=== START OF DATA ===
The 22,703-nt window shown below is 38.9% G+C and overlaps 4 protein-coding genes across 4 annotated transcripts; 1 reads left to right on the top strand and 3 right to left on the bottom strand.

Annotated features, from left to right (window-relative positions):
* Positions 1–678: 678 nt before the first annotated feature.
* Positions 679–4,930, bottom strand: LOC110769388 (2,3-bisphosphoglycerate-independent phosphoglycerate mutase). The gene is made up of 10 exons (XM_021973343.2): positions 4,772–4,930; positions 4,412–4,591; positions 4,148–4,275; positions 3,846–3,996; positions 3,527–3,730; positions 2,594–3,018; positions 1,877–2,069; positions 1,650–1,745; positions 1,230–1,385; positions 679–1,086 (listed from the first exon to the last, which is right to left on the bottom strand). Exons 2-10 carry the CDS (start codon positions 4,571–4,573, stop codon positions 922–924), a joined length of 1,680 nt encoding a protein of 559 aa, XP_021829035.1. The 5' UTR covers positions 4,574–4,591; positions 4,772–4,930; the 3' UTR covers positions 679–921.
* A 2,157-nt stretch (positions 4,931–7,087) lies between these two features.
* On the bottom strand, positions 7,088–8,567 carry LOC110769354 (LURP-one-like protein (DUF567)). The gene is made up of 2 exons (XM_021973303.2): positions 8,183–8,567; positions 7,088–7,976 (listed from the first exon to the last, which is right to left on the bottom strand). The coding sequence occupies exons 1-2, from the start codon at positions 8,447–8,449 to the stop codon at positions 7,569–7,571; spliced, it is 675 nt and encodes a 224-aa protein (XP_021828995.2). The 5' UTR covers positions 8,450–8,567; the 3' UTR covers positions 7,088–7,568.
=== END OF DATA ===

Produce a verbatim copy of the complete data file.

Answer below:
The 22,703-nt window shown below is 38.9% G+C and overlaps 4 protein-coding genes across 4 annotated transcripts; 1 reads left to right on the top strand and 3 right to left on the bottom strand.

Annotated features, from left to right (window-relative positions):
* Positions 1–678: 678 nt before the first annotated feature.
* Positions 679–4,930, bottom strand: LOC110769388 (2,3-bisphosphoglycerate-independent phosphoglycerate mutase). The gene is made up of 10 exons (XM_021973343.2): positions 4,772–4,930; positions 4,412–4,591; positions 4,148–4,275; positions 3,846–3,996; positions 3,527–3,730; positions 2,594–3,018; positions 1,877–2,069; positions 1,650–1,745; positions 1,230–1,385; positions 679–1,086 (listed from the first exon to the last, which is right to left on the bottom strand). Exons 2-10 carry the CDS (start codon positions 4,571–4,573, stop codon positions 922–924), a joined length of 1,680 nt encoding a protein of 559 aa, XP_021829035.1. The 5' UTR covers positions 4,574–4,591; positions 4,772–4,930; the 3' UTR covers positions 679–921.
* A 2,157-nt stretch (positions 4,931–7,087) lies between these two features.
* On the bottom strand, positions 7,088–8,567 carry LOC110769354 (LURP-one-like protein (DUF567)). The gene is made up of 2 exons (XM_021973303.2): positions 8,183–8,567; positions 7,088–7,976 (listed from the first exon to the last, which is right to left on the bottom strand). The coding sequence occupies exons 1-2, from the start codon at positions 8,447–8,449 to the stop codon at positions 7,569–7,571; spliced, it is 675 nt and encodes a 224-aa protein (XP_021828995.2). The 5' UTR covers positions 8,450–8,567; the 3' UTR covers positions 7,088–7,568.